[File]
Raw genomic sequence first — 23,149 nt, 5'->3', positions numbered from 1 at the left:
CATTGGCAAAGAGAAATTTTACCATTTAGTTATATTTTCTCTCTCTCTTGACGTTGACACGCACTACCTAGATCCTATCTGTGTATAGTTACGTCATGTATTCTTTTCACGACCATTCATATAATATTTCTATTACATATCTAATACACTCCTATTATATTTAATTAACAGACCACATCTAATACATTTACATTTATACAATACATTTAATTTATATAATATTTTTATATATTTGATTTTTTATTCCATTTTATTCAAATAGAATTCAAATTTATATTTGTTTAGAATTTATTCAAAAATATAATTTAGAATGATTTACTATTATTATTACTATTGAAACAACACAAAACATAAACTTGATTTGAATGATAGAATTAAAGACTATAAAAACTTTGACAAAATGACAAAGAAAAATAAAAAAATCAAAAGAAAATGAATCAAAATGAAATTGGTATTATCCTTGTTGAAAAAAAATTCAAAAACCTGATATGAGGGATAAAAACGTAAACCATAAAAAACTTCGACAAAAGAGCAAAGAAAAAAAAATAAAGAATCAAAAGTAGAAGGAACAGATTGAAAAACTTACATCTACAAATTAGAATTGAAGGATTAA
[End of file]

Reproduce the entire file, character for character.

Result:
Raw genomic sequence first — 23,149 nt, 5'->3', positions numbered from 1 at the left:
CATTGGCAAAGAGAAATTTTACCATTTAGTTATATTTTCTCTCTCTCTTGACGTTGACACGCACTACCTAGATCCTATCTGTGTATAGTTACGTCATGTATTCTTTTCACGACCATTCATATAATATTTCTATTACATATCTAATACACTCCTATTATATTTAATTAACAGACCACATCTAATACATTTACATTTATACAATACATTTAATTTATATAATATTTTTATATATTTGATTTTTTATTCCATTTTATTCAAATAGAATTCAAATTTATATTTGTTTAGAATTTATTCAAAAATATAATTTAGAATGATTTACTATTATTATTACTATTGAAACAACACAAAACATAAACTTGATTTGAATGATAGAATTAAAGACTATAAAAACTTTGACAAAATGACAAAGAAAAATAAAAAAATCAAAAGAAAATGAATCAAAATGAAATTGGTATTATCCTTGTTGAAAAAAAATTCAAAAACCTGATATGAGGGATAAAAACGTAAACCATAAAAAACTTCGACAAAAGAGCAAAGAAAAAAAAATAAAGAATCAAAAGTAGAAGGAACAGATTGAAAAACTTACATCTACAAATTAGAATTGAAGGATTAA